Reclassifying Viruses as Living?

Ken Kinman kinman2 at YAHOO.COM
Tue Mar 14 21:30:30 CST 2006

Dear All,
      I have always thought of viruses as being forms of life.  And I would also agree with Cornelia's statement that primitive viruses lie at the root of life.  That is why in my 1994 classification of life, I placed a new Phylum Parabacteria at the very base of Kingdom Monera.  I divided it into two Classes.  Class Progenotea is divided into two Orders:  Paraprogenotida (precellular progenotes), which would include the earliest viruses, and Euprogenotida (for obcells, protocells, or whatever the earliest cellular organisms turn out to have been).

     The other Class Viralea is an admittedly polyphyletic group for modern-day infectious nucleic acids (viruses, viroids, and virusoids).  Perhaps all of these are escaped genes of one kind or another, that have been popping in and out of cellular organisms since the very first Euprogenotida evolved by encapsulating just the right primitive nucleic acid.  Before that happened, nucleic acids parasitized each other and the organic soup which they had helped to create.

      Viralea parasitize all forms of cellular life, just as bacteria parasitize each other and eukaryotes.  And heterotrophic eukaryotes (including us humans) can be said to "parasitize" (sensu lato) anything below us in the food chain, ultimately getting most of our energy and raw materials from phototrophs at the bottom of the food chain.  Anyway, if primitive viruses helped create the original organic soup (a relatively unbounded cell of protoplasm, if you will), and are ancestral to all cellular nucleic acids, then viruses should be seen as living, and as a vital part of the beginnings of life and its subsequent evolution.  That modern-day viruses are highly specialized is not surprising, since they have been evolving along with us cellular organisms (packets of organic soup) for billions of years.  Like Walter said, if they evolve (and they have helped us to evolve), then they are an integral part of life (hence alive).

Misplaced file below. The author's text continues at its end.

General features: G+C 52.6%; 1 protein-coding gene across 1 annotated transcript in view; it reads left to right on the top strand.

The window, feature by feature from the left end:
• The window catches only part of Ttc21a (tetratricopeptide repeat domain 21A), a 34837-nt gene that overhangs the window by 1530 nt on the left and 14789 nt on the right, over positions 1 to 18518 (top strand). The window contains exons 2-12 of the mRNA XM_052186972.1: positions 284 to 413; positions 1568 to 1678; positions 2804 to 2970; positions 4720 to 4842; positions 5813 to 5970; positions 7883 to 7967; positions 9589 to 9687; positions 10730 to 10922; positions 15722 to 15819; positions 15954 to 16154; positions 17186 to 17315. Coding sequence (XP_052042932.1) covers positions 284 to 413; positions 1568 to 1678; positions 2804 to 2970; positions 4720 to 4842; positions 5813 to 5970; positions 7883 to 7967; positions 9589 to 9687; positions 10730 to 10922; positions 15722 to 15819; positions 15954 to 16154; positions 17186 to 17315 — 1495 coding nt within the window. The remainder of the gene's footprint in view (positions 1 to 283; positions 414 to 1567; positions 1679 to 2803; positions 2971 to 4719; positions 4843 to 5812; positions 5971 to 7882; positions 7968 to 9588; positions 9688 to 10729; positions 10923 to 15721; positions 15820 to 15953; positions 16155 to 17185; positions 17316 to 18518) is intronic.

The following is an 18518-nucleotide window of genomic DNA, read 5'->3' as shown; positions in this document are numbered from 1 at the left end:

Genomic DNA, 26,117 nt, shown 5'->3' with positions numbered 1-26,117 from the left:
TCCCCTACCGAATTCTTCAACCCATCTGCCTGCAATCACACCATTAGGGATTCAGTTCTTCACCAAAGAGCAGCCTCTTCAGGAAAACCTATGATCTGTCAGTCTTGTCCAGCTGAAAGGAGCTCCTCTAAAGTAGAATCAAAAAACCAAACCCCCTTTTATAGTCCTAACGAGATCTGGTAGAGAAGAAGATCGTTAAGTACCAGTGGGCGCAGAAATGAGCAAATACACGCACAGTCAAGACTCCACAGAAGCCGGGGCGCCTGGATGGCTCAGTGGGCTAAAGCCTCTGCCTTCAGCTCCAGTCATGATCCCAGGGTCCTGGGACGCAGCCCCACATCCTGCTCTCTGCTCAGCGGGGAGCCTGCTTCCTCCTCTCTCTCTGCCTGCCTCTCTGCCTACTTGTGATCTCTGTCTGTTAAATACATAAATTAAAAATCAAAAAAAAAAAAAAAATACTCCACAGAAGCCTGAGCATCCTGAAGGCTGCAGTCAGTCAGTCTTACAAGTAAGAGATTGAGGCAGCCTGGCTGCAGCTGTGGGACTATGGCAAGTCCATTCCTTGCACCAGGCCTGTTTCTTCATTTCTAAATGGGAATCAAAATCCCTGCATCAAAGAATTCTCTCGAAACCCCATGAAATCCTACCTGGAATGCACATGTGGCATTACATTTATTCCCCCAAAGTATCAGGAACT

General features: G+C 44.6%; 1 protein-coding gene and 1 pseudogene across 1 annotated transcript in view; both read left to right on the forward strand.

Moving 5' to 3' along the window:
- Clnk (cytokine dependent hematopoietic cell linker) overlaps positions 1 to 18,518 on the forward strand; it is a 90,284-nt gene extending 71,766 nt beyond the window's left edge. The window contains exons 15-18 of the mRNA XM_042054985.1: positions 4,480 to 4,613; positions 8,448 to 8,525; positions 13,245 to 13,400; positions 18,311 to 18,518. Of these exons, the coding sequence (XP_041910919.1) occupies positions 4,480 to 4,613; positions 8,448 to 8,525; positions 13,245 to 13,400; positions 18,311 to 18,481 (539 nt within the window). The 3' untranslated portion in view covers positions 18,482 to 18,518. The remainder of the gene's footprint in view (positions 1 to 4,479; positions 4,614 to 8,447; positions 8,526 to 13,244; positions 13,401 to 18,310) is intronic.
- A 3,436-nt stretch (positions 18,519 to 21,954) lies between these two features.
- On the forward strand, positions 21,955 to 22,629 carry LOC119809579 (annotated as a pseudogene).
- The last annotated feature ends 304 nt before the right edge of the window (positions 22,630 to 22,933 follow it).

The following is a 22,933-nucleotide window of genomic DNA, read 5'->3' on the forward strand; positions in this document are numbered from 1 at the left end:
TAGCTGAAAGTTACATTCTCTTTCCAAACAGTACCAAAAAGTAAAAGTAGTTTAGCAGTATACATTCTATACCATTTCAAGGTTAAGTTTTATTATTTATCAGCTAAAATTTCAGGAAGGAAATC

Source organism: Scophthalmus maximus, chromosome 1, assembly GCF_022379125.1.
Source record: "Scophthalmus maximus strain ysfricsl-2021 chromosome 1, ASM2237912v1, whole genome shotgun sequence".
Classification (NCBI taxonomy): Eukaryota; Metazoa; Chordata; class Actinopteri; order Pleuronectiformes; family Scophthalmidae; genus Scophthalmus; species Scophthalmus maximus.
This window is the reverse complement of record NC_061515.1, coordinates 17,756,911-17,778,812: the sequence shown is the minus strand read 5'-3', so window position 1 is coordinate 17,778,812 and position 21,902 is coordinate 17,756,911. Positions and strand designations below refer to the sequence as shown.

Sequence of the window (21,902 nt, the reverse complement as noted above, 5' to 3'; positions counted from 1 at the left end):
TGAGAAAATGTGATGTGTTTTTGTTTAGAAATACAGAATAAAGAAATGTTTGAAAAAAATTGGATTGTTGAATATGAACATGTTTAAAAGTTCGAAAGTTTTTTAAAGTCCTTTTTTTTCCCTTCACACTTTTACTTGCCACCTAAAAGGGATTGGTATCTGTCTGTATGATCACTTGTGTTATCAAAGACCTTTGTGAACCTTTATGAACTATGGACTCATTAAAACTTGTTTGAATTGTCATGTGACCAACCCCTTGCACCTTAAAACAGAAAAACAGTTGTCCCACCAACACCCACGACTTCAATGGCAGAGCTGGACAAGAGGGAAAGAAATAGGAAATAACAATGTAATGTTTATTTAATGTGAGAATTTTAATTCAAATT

Ken Kinman

P.S.  If Cavalier-Smith's "obcell theory" is correct, cellular life's ancestral nucleic acid was actually attached to the outside of a unilayered obcell.  This obcell would have internalized the nucleic acid by enveloping it (in a sort of primitive "gastrulation"-like event) and creating the first true prokaryote.  The cenancestor would thus have been a "diderm", and all monoderm taxa (gram positives and all their descendants) arose when the outer cell layer was subsequently lost.

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